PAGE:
Coping with China's Worker Shortage

Pollution and poor infrastructure impact companies doing business across the country, but perhaps the biggest challenge is filling jobs

Greater China is in the midst of an unprecedented economic boom. On the mainland, a liberalized economy is building a middle class eager to spend on consumer goods. In Macao, three new casinos opened in the past 12 months with at least five more coming on line during the next year. In Hong Kong, the gateway into China for many multinational corporations, more investment funds, hedge funds, and investment banks are entering the market or expanding. A recent Hong Kong government survey showed a 25% increase over the past five years in the number of regional headquarters located in the city.

What are the three big challenges facing companies planning to establish an office in the region and make the most of these economic opportunities? Most likely they are: cross-border differences in labor laws, taxes, and economic regulations; environmental issues (especially air and water pollution); and infrastructure for business growth—transportation, housing, and schools.

However, the real point right now—and the only topic of conversation—is the ability to attract, hire, and retain high-quality employees. Despite the large population in Greater China, there is a shortage of qualified candidates across many job sectors including property, accounting, hospitality, retail, secretarial, and administration. Why?

More Jobs Than Workers

In mainland China, following years of limited economic growth, there has been relatively sudden and strong development in the job market. As a result, there is a dearth of experienced, professionally mature managers. Young, relatively inexperienced employees are in high demand and as a result, job-title inflation and salary inflation are both high.

Job turnover is a widely discussed phenomenon; the Hong Kong Institute of Human Resource Management recently cited a growth in the staff turnover rate to a record high overall of 4.22%. The sharpest increase was reported in the property development and real estate sector, at 13.88%, followed by 8.27% for retail. Hong Kong's unemployment rate is the lowest in nine years, at 4.1%. In Macao, with the new Sands, Galaxy, Wynn, and Venetian casinos open, and more to come, the unemployment rate has declined to just 3.1%, compared to 6% in 2003.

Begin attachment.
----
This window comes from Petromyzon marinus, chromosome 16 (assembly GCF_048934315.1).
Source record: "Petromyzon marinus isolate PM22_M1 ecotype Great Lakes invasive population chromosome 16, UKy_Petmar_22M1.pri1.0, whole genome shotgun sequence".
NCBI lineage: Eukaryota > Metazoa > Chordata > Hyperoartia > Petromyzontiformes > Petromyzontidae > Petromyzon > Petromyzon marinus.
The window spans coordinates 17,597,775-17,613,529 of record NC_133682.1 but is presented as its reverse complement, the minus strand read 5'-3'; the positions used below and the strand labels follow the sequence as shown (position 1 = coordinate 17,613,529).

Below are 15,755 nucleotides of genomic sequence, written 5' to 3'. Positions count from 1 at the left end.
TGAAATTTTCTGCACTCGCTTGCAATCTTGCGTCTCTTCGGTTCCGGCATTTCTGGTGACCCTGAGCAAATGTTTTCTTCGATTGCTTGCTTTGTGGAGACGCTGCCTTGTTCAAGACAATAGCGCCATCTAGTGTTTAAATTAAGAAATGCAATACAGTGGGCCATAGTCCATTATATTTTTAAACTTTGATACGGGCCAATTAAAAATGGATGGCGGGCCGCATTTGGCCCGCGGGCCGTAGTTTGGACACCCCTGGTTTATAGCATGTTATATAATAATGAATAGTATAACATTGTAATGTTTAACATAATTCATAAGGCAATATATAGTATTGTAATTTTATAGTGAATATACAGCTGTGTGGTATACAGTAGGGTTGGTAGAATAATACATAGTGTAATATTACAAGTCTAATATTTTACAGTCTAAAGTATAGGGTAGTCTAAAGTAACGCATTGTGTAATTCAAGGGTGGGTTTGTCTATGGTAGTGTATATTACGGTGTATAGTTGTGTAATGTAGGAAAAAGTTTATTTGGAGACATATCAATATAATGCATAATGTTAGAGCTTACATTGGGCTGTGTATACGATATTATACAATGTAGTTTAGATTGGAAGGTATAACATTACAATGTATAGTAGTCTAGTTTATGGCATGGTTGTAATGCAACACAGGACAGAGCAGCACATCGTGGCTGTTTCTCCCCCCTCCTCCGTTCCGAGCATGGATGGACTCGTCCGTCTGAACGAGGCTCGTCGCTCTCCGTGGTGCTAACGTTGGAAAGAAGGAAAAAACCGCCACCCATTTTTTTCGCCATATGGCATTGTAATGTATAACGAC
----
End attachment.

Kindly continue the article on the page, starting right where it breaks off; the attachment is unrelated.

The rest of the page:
So what should a multinational looking to hire and retain employees in Greater China do? Like it or not, salary is still the No. 1 factor affecting employee decision-making in China. The cost of living is high in Hong Kong and rising in Macao and China. Candidates understand that it is a seller's market and are determined to go for the highest possible compensation. In one recent example, an accounting candidate accepted a new job and 22% salary increase to move to the Hong Kong office of a top-tier financial-services firm, only to later reject that offer for another with an overall 64% increase in compensation.

In that scenario, money won. This type of situation is challenging for any large corporation with established operations in the region. Some companies choose to deny the reality and insist employees are overpaid and candidates want too much. Human resource teams worry about salary compression and inequality. At this point, we can only advise that money has to be part of the picture, but not the only part. A company must be realistic about salary levels but cannot look at employee attraction and retention as a purely financial transaction. There are many ways to improve the odds.

From Handshake to Offer Letter

It is crucial from the first moment of the initial interview to establish employer brand and corporate culture on the employer side, and to assess candidate interest and motivators. Focus on the qualities of the ideal candidate for your firm and develop the interview skills to elicit and assess those qualities. Don't overreach. If, for example, you need a secretary who speaks fluent English and Cantonese, but doesn't really need to read Chinese characters, don't insist on it.